Healthy Relationships & Abuse

Healthy Relationships & Abuse

Hospital lobby
  • Is my romantic relationship healthy?

    Every relationship is unique, and ultimately, you are the best judge of your own situation and relationship. But real talk, here’s what everyone deserves to have in a relationship: 


    • Mutual respect
    • Open and honest communication
    • A foundation of trust
    • An equal say in making decisions that affect the relationship 
    • Support and encouragement
    • Emotional and physical safety 
    • Healthy boundaries 
    • A healthy balance between together time and flying solo time 
    • Good communication and conflict resolution 

    

    Phew! The list sounds long, but YOU deserve all of it! If you have concerns about your relationship, it can be helpful to seek the advice of a trusted friend, family member, or professional counselor who can provide support and guidance just for you. To learn more, take our quick healthy relationship assessment here: Is my relationship health?

  • Have I experienced coercion or abuse?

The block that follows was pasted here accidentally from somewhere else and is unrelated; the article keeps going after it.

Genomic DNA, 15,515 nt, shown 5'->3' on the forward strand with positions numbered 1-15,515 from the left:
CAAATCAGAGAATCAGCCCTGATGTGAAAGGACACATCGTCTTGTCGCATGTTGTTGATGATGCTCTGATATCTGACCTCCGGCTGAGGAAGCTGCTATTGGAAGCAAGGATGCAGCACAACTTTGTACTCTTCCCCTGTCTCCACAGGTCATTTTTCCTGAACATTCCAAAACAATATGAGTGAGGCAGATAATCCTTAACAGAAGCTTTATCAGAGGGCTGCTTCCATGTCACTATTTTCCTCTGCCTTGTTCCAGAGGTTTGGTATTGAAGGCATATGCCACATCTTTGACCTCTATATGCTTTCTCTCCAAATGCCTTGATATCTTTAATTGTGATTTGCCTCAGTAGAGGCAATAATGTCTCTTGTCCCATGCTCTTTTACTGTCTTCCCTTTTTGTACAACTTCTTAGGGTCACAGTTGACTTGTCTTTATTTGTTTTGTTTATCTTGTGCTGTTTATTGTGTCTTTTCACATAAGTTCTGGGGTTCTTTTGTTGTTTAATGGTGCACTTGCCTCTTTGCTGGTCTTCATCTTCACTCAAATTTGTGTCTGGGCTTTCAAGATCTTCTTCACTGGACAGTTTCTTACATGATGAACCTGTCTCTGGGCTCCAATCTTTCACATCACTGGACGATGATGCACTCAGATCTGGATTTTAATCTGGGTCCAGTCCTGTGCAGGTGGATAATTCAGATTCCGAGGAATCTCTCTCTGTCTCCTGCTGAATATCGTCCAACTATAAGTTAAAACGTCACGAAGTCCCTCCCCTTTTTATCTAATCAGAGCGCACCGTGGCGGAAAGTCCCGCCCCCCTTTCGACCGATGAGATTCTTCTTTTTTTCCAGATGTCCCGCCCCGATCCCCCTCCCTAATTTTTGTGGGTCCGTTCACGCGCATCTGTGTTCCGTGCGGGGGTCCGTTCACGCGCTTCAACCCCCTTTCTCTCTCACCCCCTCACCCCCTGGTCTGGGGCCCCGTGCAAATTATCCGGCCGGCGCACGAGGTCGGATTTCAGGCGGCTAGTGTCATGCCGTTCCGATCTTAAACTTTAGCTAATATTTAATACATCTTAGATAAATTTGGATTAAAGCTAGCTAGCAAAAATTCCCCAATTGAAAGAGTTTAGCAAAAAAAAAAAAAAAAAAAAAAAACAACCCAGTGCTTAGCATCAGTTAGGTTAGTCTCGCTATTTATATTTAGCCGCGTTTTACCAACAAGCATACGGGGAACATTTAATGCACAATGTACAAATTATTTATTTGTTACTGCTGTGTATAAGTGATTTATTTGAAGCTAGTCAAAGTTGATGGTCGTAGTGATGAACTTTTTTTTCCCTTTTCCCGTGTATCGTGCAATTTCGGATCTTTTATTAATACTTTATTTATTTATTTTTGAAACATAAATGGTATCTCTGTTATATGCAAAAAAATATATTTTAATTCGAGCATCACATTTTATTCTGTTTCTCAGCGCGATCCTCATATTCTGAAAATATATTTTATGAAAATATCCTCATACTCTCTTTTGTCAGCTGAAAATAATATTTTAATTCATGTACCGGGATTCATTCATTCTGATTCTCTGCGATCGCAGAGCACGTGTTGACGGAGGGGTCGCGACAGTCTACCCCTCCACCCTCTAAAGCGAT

Coercion means someone has used force, threats, or manipulation to make someone else do something against their will. Abuse is behavior that is used to gain (and maintain) power and control over another person in a relationship. It can be physical, emotional, sexual, or financial. 


    Every relationship is different, but sit with this and try to recognize how it feels to you. How does answering this question feel in your body? If you feel like you’ve experienced coercion or abuse, consider reaching out to a trusted friend, family member, or a professional counselor or therapist who can provide you with support and guidance. They can help you assess your situation, explore your feelings and options, and provide resources to help you navigate through it. If you or someone you know is experiencing abuse, check out our resource page here.